Subject: [IxDA Discuss] New to IXD, looking for some advice.

Hi list, I just joined a couple of days ago, and I'm really glad I did.
I
love the in-depth conversations about all aspects of IXD. I have some
observations and theories I'll be bringing up soon. Anyway, I'll try and
make these questions as quick and concise as possible.

I'm a 28 year old graphic designer with his associates from a community
college in...graphic design. My current job (which I've held for about 5
years now) has been designing print catalog and flyer creation systems
in
Access/VBA/InDesign. (I've done some automation of page layout work here
I'm
really proud of.) About a year ago, I was trying to create an interface
for
one of my programs and I realized my "calling" is Interaction Design.
Not
having any real experience or formal study in IXD, I went back to
school,
hoping to get into NYU's independent study so I could take courses in
their
ITP grad program. As a backup, I applied to the program that looked like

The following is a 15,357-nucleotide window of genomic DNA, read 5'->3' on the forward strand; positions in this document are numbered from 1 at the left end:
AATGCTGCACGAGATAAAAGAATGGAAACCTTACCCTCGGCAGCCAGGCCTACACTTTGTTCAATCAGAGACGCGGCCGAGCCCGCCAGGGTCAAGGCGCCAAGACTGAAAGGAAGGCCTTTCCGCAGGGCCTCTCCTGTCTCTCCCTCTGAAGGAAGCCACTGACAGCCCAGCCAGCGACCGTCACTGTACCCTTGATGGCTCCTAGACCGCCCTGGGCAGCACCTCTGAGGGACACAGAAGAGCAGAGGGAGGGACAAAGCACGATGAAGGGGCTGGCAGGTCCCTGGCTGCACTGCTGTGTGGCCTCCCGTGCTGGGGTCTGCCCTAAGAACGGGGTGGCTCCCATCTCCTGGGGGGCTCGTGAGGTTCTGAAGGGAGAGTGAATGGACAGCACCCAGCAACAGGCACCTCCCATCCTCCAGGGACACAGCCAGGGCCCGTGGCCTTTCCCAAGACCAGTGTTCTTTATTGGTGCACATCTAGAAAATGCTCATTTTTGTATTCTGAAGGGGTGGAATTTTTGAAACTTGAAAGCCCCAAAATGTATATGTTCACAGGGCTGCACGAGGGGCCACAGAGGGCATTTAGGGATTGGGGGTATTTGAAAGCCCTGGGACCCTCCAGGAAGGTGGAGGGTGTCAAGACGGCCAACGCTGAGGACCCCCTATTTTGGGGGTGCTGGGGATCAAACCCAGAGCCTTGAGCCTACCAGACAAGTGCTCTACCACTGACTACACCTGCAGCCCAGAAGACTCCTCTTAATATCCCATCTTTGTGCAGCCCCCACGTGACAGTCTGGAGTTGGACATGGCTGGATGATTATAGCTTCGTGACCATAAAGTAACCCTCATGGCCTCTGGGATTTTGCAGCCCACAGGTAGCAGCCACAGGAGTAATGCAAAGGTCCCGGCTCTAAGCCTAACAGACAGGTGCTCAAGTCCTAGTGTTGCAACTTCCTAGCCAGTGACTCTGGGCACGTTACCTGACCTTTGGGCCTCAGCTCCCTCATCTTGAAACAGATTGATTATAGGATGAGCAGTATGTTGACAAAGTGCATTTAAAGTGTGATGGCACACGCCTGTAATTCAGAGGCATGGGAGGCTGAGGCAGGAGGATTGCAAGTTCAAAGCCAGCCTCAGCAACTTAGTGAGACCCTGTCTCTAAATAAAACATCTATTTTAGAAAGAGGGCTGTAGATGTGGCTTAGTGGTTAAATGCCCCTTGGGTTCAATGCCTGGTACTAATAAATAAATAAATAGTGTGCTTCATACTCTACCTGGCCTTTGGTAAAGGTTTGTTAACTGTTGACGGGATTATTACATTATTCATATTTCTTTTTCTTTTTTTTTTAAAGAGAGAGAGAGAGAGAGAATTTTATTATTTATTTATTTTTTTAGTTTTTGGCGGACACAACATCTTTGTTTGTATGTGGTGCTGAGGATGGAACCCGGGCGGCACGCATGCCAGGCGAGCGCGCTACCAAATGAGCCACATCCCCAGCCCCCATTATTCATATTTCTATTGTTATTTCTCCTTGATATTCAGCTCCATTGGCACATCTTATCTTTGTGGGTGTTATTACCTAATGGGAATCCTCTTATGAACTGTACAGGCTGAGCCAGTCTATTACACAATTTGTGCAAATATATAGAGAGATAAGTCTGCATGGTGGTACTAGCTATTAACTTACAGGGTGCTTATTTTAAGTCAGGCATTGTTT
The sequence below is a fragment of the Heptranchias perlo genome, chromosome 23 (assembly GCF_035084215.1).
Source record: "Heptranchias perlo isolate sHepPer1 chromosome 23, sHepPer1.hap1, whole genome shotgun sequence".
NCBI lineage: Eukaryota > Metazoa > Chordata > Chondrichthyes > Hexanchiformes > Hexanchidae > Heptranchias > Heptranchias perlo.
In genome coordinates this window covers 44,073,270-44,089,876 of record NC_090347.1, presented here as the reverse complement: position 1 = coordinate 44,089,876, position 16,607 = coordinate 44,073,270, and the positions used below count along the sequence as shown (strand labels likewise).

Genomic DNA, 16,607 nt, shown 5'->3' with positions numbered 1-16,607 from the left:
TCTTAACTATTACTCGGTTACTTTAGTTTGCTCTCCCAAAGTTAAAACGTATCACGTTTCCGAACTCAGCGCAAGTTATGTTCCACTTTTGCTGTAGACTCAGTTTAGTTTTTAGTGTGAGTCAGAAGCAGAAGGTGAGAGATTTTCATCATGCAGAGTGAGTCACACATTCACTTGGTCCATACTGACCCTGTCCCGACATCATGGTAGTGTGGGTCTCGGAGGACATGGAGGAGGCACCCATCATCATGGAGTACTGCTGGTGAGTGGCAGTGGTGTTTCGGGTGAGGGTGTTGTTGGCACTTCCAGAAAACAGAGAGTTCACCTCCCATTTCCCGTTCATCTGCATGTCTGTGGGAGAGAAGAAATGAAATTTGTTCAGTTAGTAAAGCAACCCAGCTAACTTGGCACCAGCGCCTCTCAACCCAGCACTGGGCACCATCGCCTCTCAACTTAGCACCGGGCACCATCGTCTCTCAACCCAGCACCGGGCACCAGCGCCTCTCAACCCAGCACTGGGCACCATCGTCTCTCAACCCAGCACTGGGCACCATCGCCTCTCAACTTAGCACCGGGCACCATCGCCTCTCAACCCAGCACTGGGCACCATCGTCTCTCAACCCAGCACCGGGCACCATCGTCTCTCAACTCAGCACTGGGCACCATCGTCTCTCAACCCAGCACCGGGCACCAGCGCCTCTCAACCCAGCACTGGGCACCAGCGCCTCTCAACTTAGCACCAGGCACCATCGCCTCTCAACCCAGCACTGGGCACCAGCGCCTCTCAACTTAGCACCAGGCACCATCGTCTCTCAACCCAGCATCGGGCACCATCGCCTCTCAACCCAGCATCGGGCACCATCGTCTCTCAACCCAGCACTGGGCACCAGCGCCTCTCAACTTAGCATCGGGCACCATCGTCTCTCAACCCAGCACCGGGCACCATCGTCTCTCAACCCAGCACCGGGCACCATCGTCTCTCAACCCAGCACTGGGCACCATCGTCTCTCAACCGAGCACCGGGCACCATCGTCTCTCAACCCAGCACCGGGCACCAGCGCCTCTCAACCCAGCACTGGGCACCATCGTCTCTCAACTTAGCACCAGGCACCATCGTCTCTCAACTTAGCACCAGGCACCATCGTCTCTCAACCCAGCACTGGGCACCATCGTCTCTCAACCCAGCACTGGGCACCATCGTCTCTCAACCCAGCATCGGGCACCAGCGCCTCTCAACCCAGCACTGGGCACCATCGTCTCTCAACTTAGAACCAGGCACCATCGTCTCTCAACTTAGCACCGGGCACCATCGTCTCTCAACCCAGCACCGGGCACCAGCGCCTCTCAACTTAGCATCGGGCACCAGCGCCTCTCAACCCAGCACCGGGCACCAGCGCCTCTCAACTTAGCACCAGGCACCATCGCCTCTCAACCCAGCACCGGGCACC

it
would get me my bachelors the quickest: an independent study, liberal
arts
program at the New School in NYC. That's where I ended up and I'm in my
first semester at the New School, taking 3 classes there.

That's where I am. These are my questions:

1. (I realize this is somewhat similar to the freelance question asked a
couple of days ago, but while those answers were helpful they weren't
quite
for me.) I am getting ready to move on at my job. However, I realize
that I
am in no way ready to take on an IXD job. At least not at a level
comparable
to my current salary. Every IXD ad has requirements of 6-9 years
experience/degree in IXD, etc. How do I get a low-level, possibly
part-time
start? If I weren't supporting myself, I'd apply for an internship but I
can't spare that time.

2. How can I document my interfaces in my portfolio? It seems like it
would
require screen shots with heavy notation and a long summary of the